Favorite Quotes Vol. XXIX: What does Microsoft have to do with us?

Poor Microsoft.  They just can’t seem to do anything right these days.

Actually, that’s not true.  They just can’t seem to do anything first these days.

CNN had a great piece on the fall of Microsoft last week, and believe it or not, I found it relevant to Broadway.  The article described how this monster of a company, that led the charge into the computer age, has since fallen to the back of the pack, while their old competitor, Apple (whom they had previously easily bested), and their new competitor Google, jumped out in front.

Microsoft is getting beaten in search, in tablet computing, and, mark my words, Microsoft Office lovers, they will soon be beaten in software, when cloud office docs take off (my office recently dropped Outlook for Google Apps Gmail, and while it may not be the exact same experience, it’s free, it’s updated constantly, and it takes up no space on my servers.  That’s 10 versions of Outlook right there . . . in one office.).

When asked why she thought Microsoft had fallen back, Analyst Laura DiDio gave us this gem . . .

In this age, the race really is to the swift. You cannot afford to be an hour late or a dollar short.

Now, I’m not sure about the dollar part.  I think a lot can be done with less in 2010 than twenty years ago, as long as you can make up for the cash in creativity.

But I do think Laura is so right on the moolah with the first part of her statement.  Because of the speed that modern technology allows, it’s more imperative than ever that if you have a great idea for a piece of software or for a TV series or a new private sale solution for Off-Broadway shows (!), you act on it right away, before some else does.

Don’t sacrifice quality, however.  You know what happened to Friendster when they jumped out too fast. (And if you don’t know what Friendster is, I’ve proved my point).

Complacent companies (Microsoft) and industries (Broadway) can no longer sit back and let the customers come to them.

The information age affords us the opportunity to be faster than ever before.

And if we don’t take that opp, someone else will.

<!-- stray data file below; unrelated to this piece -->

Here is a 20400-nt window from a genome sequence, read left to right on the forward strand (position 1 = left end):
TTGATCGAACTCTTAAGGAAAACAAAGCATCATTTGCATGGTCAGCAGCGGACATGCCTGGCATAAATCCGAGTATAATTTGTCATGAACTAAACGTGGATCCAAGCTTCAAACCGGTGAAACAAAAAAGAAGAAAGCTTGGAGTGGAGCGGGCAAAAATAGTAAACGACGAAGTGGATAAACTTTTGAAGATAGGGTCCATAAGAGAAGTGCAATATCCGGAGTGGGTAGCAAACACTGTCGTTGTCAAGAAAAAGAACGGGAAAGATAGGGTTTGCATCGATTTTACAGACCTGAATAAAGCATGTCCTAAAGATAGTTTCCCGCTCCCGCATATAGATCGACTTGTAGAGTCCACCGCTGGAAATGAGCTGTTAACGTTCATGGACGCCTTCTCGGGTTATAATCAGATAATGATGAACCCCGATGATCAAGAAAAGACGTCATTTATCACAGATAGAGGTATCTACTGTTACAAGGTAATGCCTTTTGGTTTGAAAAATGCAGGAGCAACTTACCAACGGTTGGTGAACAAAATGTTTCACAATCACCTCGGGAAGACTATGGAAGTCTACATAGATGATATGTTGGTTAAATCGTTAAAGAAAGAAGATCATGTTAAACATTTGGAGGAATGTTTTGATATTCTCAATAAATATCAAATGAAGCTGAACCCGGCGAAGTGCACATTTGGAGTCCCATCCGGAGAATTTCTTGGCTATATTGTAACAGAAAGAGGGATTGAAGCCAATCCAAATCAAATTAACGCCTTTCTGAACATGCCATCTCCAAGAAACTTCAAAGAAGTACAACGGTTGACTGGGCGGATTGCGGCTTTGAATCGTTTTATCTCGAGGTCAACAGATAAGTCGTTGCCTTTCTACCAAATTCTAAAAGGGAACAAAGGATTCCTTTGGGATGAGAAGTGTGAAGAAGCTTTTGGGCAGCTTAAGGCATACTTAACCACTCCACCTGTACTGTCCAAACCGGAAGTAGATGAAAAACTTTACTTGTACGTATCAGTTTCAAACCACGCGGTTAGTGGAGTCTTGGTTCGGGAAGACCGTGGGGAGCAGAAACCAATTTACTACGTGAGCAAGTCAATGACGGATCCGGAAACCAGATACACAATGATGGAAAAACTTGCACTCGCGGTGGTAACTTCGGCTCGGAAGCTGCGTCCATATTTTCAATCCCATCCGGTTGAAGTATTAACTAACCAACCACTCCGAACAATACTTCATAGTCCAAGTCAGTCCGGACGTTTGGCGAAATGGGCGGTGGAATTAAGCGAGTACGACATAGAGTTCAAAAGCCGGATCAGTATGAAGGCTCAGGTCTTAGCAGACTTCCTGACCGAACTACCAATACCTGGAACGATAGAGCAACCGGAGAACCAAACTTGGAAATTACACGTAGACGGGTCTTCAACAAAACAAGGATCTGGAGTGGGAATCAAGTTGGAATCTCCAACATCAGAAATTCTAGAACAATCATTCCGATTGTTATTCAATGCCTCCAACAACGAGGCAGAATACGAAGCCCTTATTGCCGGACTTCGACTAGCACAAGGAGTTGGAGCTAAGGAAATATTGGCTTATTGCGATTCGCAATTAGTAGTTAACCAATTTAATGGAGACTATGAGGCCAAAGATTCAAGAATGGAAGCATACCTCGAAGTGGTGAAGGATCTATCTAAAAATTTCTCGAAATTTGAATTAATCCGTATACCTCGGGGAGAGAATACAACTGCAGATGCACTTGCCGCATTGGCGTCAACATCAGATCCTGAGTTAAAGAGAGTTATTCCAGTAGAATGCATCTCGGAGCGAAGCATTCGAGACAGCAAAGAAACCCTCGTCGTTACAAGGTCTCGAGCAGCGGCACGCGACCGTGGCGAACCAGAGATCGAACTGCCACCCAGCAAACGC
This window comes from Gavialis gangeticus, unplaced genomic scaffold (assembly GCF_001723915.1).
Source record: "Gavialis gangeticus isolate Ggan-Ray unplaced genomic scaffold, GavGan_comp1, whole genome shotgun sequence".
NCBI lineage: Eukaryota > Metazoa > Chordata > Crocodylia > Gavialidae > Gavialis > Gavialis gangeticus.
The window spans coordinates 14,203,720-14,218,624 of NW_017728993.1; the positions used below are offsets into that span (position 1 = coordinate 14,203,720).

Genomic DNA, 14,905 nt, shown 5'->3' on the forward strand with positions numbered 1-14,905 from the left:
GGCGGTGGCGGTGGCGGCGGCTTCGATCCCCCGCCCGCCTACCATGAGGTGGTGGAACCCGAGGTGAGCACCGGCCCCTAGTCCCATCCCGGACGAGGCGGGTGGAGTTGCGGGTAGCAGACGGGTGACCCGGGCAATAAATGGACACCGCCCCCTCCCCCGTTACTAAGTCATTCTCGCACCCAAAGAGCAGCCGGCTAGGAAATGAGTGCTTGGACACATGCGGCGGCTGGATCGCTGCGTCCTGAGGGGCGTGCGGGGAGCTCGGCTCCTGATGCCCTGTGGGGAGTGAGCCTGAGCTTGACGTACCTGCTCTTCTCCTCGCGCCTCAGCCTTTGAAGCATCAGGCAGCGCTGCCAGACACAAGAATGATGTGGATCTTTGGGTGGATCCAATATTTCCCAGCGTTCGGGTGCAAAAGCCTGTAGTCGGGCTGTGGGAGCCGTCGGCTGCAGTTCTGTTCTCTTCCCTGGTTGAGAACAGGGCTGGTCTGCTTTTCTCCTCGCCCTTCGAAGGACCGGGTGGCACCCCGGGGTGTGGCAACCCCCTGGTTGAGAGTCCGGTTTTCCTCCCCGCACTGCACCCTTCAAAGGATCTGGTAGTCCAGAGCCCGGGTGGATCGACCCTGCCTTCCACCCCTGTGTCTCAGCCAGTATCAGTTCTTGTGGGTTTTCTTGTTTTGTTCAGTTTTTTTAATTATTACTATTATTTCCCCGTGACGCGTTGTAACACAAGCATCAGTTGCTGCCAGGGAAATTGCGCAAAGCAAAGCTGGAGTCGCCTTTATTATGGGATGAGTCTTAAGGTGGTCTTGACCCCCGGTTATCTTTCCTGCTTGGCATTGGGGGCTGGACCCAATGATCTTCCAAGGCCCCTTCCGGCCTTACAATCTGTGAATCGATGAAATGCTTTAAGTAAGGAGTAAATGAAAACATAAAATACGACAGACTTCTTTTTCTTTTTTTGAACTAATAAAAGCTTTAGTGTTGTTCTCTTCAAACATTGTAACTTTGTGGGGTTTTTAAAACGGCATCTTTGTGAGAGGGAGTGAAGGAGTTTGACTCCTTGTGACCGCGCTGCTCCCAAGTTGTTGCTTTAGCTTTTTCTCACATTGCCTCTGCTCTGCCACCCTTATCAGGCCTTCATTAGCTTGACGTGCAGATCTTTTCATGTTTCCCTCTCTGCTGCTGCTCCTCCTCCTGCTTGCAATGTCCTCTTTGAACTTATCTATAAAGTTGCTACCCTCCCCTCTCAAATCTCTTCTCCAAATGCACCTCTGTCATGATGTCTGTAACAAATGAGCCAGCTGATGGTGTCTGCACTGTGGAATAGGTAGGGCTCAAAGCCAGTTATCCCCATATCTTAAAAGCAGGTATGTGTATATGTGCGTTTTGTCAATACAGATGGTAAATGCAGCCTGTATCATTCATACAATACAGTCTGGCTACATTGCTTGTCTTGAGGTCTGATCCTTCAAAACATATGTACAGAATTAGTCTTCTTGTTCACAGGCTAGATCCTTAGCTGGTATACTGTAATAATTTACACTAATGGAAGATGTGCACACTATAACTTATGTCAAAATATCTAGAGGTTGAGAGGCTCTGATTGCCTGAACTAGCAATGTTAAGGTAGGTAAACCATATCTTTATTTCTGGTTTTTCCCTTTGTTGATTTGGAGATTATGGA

Comments
  • Emily Acosta says:

    A couple of ideas for theatre taken from the world of technology/media: (1) a Yelp for theatre (does that exist where ordinary people write their own reviews of shows? It would be awesome for smaller productions, like small businesses, who benefit from the free PR), (2) something related to crowdsourced demand (like Groupon or those t-shirt web site where they’ll only put products into production if enough people vote on it – http://www.quirky.com/ideas). I know something like that would be difficult to execute for an actual production, but maybe for some bonus thing, like a post-show talk with the director/lead actor or something, that would only occur if enough people agreed to purchase tickets, or maybe even streaming a single live performance of a show on the internet, only if a certain number of people suscribe to the feed. That could potentially eat away at ticket sales, I know, but perhaps for the “right” show, whatever that may be? Also, not sure what legal issues that might bring up, but I figured I’d throw it out there!

  • Emily Acosta says:

    PS – Also for the Yelp for theatre idea, for those users who write a lot of reviews that are appreciated by other users (we would know this because there would be some sort of “Like” button), perhaps there could be some Yelp-esque benefits, like discounted or free tickets to upcoming productions or invitations to specials events? It would be the equivalent being an Elite Yelp user.

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